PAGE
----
Relationship of 99m Technetium Labelled Macroaggregated Albumin (99mTc-MAA) Uptake by Colorectal Liver Metastases to Response Following Selective Internal Radiation Therapy (SIRT)

Atul Dhabuwala; Prue Lamerton; Richard S Stubbs


BMC Nucl Med. 2005;5 

In This Article

Abstract and Background

Background: SIRT is an emerging treatment for liver tumours which relies on the selective uptake by tumour of 90Y microspheres following hepatic arterial injection. Response rates of around 90% are reported. Hepatic arterial injection of MAA gives an indication of the expected distribution of 90Y microspheres within the liver. This study sought to determine if the MAA scan could be predictive of subsequent tumour response.
Methods: 58 patients with colorectal hepatic metastases received SIRT. All had pre-treatment MAA planar images and CT scans which were retrospectively reviewed. Tumours were qualitatively considered "cold", "equivocal" or "hot" based on MAA uptake and the ratio of uptake in tumour and normal liver tissue was calculated (TNR). Following SIRT (which included the administration of hepatic arterial Angiotensin 2) tumour response was assessed by CEA changes one to two months after treatment and by serial CT.
Results: Uptake was classified as "hot" in 37 patients (Group 1) and "equivocal" or "cold" in 21 (Group 2). CEA levels fell dramatically in over 90% of patients. The falls were not significantly different between the groups. There was no correlation between TNR and tumour response based on CEA changes (r2 = 0.004). CT responses after 3 months were not different in the 2 Groups.
Conclusion: The pattern of MAA uptake by colorectal liver tumours after arterial injection is not a predictor of tumour response after treatment by SIRT. The results suggest the doses of 90Y microspheres used may be greater than is necessary.

Colorectal cancer (CRC) is a particularly common cancer encountered worldwide. Although the primary site is resectable in the majority of instances, metastatic disease will be present or develop in some 50% of those affected within 5 years of presentation. As a result of the portal venous route of spread, the liver is the commonest site of metastases and is frequently the only evident site.[1] This feature of CRC, coupled with the disappointing results achieved with systemic chemotherapy, has lead to interest in the development of effective regional liver therapies. Such regional approaches include liver resection, cryotherapy or radiofrequency ablation, regional chemotherapy and selective internal radiation therapy (SIRT).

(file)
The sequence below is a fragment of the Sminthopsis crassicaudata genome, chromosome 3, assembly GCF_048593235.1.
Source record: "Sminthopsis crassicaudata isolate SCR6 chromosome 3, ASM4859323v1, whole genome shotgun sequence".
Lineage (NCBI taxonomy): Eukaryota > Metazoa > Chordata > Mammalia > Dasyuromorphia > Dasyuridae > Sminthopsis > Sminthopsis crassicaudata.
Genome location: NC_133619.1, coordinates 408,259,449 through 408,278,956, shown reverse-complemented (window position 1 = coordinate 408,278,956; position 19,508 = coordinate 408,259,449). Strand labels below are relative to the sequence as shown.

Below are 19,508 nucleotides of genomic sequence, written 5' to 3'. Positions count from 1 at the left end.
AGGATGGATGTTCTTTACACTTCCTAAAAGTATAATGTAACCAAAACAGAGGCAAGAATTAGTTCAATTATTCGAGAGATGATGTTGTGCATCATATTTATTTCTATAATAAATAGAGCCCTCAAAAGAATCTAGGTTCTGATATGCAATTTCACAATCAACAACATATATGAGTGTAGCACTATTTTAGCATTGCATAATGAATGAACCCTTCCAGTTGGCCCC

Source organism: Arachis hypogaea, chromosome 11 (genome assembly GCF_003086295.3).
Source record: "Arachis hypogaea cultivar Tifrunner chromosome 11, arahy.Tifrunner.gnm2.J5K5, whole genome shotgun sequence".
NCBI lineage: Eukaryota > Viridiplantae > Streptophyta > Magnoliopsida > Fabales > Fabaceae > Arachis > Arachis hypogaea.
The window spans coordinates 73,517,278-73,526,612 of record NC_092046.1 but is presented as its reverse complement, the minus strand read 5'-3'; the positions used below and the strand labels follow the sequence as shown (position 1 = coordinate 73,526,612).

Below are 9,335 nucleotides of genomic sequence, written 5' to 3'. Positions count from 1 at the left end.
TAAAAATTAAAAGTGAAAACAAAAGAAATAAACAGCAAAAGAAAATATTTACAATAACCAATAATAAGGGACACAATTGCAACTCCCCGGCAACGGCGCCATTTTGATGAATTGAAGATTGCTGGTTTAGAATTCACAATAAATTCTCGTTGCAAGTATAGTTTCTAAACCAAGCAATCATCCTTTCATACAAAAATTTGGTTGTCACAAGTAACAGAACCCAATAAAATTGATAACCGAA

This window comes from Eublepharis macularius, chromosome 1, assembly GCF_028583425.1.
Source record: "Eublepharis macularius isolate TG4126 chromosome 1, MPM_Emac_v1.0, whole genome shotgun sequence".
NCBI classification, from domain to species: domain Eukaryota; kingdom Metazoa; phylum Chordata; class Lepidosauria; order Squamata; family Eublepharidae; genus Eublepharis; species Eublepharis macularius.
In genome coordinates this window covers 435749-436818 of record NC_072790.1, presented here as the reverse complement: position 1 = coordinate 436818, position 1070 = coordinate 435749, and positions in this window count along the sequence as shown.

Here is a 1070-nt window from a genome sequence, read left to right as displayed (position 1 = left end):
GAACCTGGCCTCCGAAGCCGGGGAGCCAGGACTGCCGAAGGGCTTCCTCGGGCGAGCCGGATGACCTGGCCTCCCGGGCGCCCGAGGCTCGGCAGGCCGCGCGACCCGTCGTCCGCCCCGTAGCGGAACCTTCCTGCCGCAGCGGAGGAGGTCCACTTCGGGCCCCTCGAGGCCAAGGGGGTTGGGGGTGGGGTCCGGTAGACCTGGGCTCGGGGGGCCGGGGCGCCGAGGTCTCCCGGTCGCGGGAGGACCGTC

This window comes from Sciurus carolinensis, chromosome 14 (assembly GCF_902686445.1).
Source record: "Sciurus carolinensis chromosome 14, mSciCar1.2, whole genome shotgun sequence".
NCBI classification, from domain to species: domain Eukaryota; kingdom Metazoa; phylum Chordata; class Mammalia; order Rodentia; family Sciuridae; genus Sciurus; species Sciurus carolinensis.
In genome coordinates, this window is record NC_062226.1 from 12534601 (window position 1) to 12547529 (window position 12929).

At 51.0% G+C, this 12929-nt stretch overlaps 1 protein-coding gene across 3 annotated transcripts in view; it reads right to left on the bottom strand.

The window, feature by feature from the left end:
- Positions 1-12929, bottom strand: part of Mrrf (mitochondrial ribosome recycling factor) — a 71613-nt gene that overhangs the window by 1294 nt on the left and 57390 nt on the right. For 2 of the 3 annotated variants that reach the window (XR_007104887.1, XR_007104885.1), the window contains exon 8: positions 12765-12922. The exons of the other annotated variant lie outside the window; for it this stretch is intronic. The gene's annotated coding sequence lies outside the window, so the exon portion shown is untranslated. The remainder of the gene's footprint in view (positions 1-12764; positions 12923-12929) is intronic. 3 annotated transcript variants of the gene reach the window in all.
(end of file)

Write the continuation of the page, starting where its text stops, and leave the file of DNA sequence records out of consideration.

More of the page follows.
SIRT has been shown to be a particularly effective form of local treatment of CRC liver metastases even when large volumes of tumour are present in multiple sites.[2,3] It involves selective delivery to tumours of a high dose of ionising radiation achieved by injecting 90Yttrium microspheres directly into the hepatic artery. The microspheres, because of their size (25-35 μm) become trapped in capillary beds and preferential uptake into tumour tissue is achieved because of the predominant arterial blood flow to liver tumours relative to normal liver parenchyma.[4] Radiation dosing is therefore non-homogeneous and the precise dose received will vary within tumour and normal liver tissue and from patient to patient. However average doses received by tumour and normal liver tissue have been calculated to be 200-300Gy and 15-25Gy respectively.[5] A supra-lethal dose of radiation is therefore received by much of and occasionally all of the tumour, while the dose received by the normal liver tissue is insufficient to result in clinically relevant radiation hepatitis. We and others have shown that fewer than 10% of patients with CRC liver metastases will not respond to this form of treatment based on serial CT scanning and tumour marker (CEA) data.[2,3] While definitive evidence of extended survival is not yet available, all data point strongly to some survival advantage, at least for those who do not develop extrahepatic disease at an early stage.[2,6] Selection of those patients most suitable for this form of treatment might be aided by development of a test capable of predicting liver tumour response after SIRT.

99mTc-MAA scans are routinely advised and performed prior to SIRT to confirm access to all areas of the liver from the hepatic artery and isolation of the liver from other foregut structures.[7] 99mTc-MAA has a "particle" size (10-60 μm, average 35 μm) similar to the resin microspheres used for SIRT and can therefore be used as a tracer dose to indicate approximate distribution of 90Yttrium microspheres to be expected during SIRT. Tumours with high 99mTc-MAA uptake can be expected to receive a high dose of 90Yttrium microspheres and it seems possible they may respond correspondingly better than tumours demonstrating low uptake of 99mTc-MAA. This hypothesis has not previously been thoroughly tested. There have however been contradictory reports regarding the association between 99mTc-MAA uptake by hepatic tumours and response after hepatic artery chemotherapy (HAC).[8,9,10,11] The purpose of this study was to determine whether the pattern of uptake of 99mTc-MAA after arterial injection, by colorectal liver metastases is predictive of tumour response after SIRT.


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